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New Mexico lawmakers consider focusing investments in behavioral health in high-risk areas

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ALBUQUERQUE, New Mexico — In a state with some of the highest rates of suicide, mental illness and substance abuse-related deaths, legislation targeting high-risk areas with more money and treatment programs proven to work is winning bipartisan support.

A bill that would establish behavioral health investment zones across New Mexico passed the House on a 62-1 vote earlier this week and is now pending in the Senate.

Democratic Rep. Patricia Lundstrom of Gallup, the bill's sponsor, says New Mexico can no longer afford to throw money at the problem. The bill, she says, would provide a roadmap for the state and communities like her own to determine if they're investing wisely.

"It's not necessarily a matter of pointing fingers for me. It's a matter of let's get focused," she said in an interview. "Let's get razor-sharp focus on evidence-based programs that work, instead of this willy-nilly let's try this and let's try that. We're far beyond that now, and we need to put money where the need is."

Lundstrom tells her fellow lawmakers to look no further than Gallup, a city of 22,000 that sits at the edge of the Navajo Nation. For decades, the community has been struggling with alcohol addiction and the problems that come with it — from domestic violence and aggressive panhandling to people dying from exposure after passing out in fields or parking lots following a drinking binge.

Church groups, social workers and elected officials describe it as a revolving door: inebriates are picked up by police, hauled into protective custody and then released after sobering up.

Gallup Police Chief Robert Cron said more than 1,900 people were picked up just last month. In a year's time, that number can top 24,000, a figure more representative of a big city with more police officers and more behavioral health services.

PHOTO: This Aug. 14, 2014 photo shows the Gallup Detox Center in Gallup, N.M. In a state with some of the highest rates of suicide, mental illness and substance abuse-related deaths, legislation targeting high-risk areas with more money and treatment programs proven to work is winning bipartisan support. A bill that would establish behavioral health investment zones across New Mexico has passed the House on a 62-1 vote Tuesday, March 3, 2015, and is now pending in the Senate. (AP Photo/Gallup Independent, Cayla Nimmo)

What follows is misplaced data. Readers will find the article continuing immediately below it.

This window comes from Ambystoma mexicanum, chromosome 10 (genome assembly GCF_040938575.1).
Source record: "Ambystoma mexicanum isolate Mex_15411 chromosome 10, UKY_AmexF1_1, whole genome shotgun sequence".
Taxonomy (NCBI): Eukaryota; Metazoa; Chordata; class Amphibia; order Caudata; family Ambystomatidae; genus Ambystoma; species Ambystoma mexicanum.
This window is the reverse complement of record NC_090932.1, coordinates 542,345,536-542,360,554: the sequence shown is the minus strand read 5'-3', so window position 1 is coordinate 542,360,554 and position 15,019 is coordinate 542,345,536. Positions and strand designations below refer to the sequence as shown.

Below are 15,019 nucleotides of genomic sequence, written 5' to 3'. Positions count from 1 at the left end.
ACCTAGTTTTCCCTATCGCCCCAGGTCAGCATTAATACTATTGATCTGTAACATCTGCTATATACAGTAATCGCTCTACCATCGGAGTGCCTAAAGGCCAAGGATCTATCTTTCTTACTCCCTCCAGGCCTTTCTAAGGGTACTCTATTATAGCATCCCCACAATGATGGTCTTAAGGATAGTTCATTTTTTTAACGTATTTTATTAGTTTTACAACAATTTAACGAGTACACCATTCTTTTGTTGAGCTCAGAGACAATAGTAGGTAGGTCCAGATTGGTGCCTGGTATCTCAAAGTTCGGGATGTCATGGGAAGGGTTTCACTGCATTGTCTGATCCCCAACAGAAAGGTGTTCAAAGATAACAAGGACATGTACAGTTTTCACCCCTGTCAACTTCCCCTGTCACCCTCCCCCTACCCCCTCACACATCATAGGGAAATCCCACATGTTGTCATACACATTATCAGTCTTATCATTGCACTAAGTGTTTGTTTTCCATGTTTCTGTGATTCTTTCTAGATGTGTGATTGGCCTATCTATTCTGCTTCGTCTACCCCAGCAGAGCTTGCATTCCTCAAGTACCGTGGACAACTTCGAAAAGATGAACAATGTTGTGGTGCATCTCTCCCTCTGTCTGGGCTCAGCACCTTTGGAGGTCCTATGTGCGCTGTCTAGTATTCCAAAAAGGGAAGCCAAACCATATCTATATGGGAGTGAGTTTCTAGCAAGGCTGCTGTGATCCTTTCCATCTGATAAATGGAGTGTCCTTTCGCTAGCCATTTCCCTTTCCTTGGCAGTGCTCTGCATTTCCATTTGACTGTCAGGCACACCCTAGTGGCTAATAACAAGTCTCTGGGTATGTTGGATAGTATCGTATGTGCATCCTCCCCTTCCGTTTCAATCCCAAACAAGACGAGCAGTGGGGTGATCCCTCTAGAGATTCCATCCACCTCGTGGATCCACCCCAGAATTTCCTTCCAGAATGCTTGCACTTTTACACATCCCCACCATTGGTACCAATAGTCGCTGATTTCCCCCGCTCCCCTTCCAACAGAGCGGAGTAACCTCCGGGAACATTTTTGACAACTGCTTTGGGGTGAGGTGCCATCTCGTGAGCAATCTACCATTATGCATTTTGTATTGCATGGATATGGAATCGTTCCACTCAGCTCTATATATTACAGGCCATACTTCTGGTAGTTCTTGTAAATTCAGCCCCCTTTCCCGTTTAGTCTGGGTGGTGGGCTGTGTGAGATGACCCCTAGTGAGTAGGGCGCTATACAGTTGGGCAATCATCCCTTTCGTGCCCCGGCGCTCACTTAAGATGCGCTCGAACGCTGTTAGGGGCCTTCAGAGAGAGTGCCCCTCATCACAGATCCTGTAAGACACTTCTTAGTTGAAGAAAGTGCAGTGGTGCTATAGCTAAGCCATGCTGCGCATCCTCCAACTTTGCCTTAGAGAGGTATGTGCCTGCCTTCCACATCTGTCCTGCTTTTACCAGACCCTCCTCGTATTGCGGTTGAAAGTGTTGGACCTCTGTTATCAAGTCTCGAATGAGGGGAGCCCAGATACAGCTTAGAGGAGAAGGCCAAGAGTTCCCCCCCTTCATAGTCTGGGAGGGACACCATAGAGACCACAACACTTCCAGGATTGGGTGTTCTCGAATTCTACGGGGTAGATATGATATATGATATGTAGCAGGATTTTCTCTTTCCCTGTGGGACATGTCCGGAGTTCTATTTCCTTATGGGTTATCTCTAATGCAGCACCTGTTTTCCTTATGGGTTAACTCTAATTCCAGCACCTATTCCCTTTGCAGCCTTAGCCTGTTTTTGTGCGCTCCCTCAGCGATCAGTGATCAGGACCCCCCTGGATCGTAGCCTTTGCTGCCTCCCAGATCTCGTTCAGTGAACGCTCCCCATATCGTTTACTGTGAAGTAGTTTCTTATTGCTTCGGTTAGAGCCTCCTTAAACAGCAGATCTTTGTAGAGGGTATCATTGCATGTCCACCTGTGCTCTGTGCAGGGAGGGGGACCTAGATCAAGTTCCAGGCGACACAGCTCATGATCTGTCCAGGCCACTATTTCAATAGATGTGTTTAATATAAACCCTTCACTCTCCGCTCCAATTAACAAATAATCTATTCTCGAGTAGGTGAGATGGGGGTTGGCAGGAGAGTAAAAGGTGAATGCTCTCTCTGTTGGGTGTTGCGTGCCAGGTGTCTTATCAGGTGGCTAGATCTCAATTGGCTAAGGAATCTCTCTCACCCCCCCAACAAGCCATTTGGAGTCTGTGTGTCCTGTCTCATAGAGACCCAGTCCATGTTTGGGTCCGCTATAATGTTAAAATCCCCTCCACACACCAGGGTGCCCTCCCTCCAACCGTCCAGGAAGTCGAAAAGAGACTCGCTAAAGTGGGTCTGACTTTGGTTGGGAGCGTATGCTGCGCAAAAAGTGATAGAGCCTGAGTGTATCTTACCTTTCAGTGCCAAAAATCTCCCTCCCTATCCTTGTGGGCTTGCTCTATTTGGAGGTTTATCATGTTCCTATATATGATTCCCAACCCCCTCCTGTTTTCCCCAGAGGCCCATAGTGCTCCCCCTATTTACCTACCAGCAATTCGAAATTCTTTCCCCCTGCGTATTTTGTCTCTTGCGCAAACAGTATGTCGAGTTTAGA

This Aug. 14, 2014 photo shows the Gallup Detox Center in Gallup, N.M. In a state with some of the highest rates of suicide, mental illness and substance abuse-related deaths, legislation targeting high-risk areas with more money and treatment programs proven to work is winning bipartisan support. A bill that would establish behavioral health investment zones across New Mexico has passed the House on a 62-1 vote Tuesday, March 3, 2015, and is now pending in the Senate. (AP Photo/Gallup Independent, Cayla Nimmo)

"Our community is tired of it and I can get a general feel from the populous, they want more action because this behavior is not acceptable," said Gallup Mayor Jackie McKinney. "We need to help those who are reaching out and let them know there are alternatives and there are choices."

Gallup isn't alone. Statistics compiled by New Mexico health officials show Rio Arriba and Guadalupe counties have their own problems with alcohol abuse.

In Rio Arriba, Mora and Sierra counties, drug overdose deaths are through the roof while Mora, DeBaca and Catron counties struggle with high rates of suicide.

A recent legislative analysis found that of the half-billion dollars spent on services in New Mexico last year, only 11 percent went to proven programs.

"I understand what it takes to make some major investments and see very little return," said Lundstrom, a member of the House Appropriation and Finance Committee. "Our return on investment has been pretty low."

The bill was crafted as a result of the work of a task force in Gallup and research done by the Legislative Finance Committee, which determined that New Mexico has done a poor job of providing mental health and substance-abuse services for needy New Mexicans despite repeatedly overhauling government programs during the past two decades.

The most recent overhaul came last year when Gov. Susana Martinez's administration revamped Medicaid, including having managed-care companies take over providing behavioral health services for lower-income New Mexicans. That was a shift from a decade ago when the state formed a separate system for behavioral health, which was overseen by an interagency group.

The state budgeted $538 million for behavioral health services this year, with about $209 million of that for adults. The remainder of spending is on programs for children. Medicaid dollars make up the bulk of the funding.

Under the legislation, only non-Medicaid money could be targeted at the investment zones. How much money the zones get would depend on the risk and need of the geographical areas based on epidemiological data.

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